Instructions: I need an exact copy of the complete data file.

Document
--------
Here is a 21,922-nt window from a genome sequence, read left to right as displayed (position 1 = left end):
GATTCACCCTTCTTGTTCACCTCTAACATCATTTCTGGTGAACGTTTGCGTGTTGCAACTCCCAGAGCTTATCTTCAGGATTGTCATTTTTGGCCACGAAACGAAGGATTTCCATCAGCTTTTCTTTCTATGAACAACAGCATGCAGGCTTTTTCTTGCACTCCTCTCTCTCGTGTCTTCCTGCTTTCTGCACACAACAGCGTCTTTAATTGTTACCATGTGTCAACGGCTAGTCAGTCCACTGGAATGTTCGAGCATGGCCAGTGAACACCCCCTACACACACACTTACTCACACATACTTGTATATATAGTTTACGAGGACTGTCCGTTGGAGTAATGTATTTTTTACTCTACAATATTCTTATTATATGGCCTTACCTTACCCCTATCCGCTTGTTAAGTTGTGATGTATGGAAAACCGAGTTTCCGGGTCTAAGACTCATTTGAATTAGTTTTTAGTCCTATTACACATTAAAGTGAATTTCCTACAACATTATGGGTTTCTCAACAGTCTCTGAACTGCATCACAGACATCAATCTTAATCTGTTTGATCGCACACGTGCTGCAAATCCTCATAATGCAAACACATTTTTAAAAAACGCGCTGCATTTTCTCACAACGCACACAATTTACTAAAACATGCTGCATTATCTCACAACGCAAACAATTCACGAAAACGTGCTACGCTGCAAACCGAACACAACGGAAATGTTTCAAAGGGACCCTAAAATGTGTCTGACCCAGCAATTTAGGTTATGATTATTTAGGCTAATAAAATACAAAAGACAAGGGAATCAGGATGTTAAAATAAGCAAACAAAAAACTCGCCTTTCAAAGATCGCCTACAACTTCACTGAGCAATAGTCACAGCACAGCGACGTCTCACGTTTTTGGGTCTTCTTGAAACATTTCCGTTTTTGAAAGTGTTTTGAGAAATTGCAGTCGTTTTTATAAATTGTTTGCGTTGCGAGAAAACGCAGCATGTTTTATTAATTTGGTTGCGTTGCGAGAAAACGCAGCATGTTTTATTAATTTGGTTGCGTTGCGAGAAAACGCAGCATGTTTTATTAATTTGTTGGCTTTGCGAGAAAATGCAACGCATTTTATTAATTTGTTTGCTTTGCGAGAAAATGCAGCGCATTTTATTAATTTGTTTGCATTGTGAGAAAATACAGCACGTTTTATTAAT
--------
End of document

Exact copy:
Here is a 21,922-nt window from a genome sequence, read left to right as displayed (position 1 = left end):
GATTCACCCTTCTTGTTCACCTCTAACATCATTTCTGGTGAACGTTTGCGTGTTGCAACTCCCAGAGCTTATCTTCAGGATTGTCATTTTTGGCCACGAAACGAAGGATTTCCATCAGCTTTTCTTTCTATGAACAACAGCATGCAGGCTTTTTCTTGCACTCCTCTCTCTCGTGTCTTCCTGCTTTCTGCACACAACAGCGTCTTTAATTGTTACCATGTGTCAACGGCTAGTCAGTCCACTGGAATGTTCGAGCATGGCCAGTGAACACCCCCTACACACACACTTACTCACACATACTTGTATATATAGTTTACGAGGACTGTCCGTTGGAGTAATGTATTTTTTACTCTACAATATTCTTATTATATGGCCTTACCTTACCCCTATCCGCTTGTTAAGTTGTGATGTATGGAAAACCGAGTTTCCGGGTCTAAGACTCATTTGAATTAGTTTTTAGTCCTATTACACATTAAAGTGAATTTCCTACAACATTATGGGTTTCTCAACAGTCTCTGAACTGCATCACAGACATCAATCTTAATCTGTTTGATCGCACACGTGCTGCAAATCCTCATAATGCAAACACATTTTTAAAAAACGCGCTGCATTTTCTCACAACGCACACAATTTACTAAAACATGCTGCATTATCTCACAACGCAAACAATTCACGAAAACGTGCTACGCTGCAAACCGAACACAACGGAAATGTTTCAAAGGGACCCTAAAATGTGTCTGACCCAGCAATTTAGGTTATGATTATTTAGGCTAATAAAATACAAAAGACAAGGGAATCAGGATGTTAAAATAAGCAAACAAAAAACTCGCCTTTCAAAGATCGCCTACAACTTCACTGAGCAATAGTCACAGCACAGCGACGTCTCACGTTTTTGGGTCTTCTTGAAACATTTCCGTTTTTGAAAGTGTTTTGAGAAATTGCAGTCGTTTTTATAAATTGTTTGCGTTGCGAGAAAACGCAGCATGTTTTATTAATTTGGTTGCGTTGCGAGAAAACGCAGCATGTTTTATTAATTTGGTTGCGTTGCGAGAAAACGCAGCATGTTTTATTAATTTGTTGGCTTTGCGAGAAAATGCAACGCATTTTATTAATTTGTTTGCTTTGCGAGAAAATGCAGCGCATTTTATTAATTTGTTTGCATTGTGAGAAAATACAGCACGTTTTATTAAT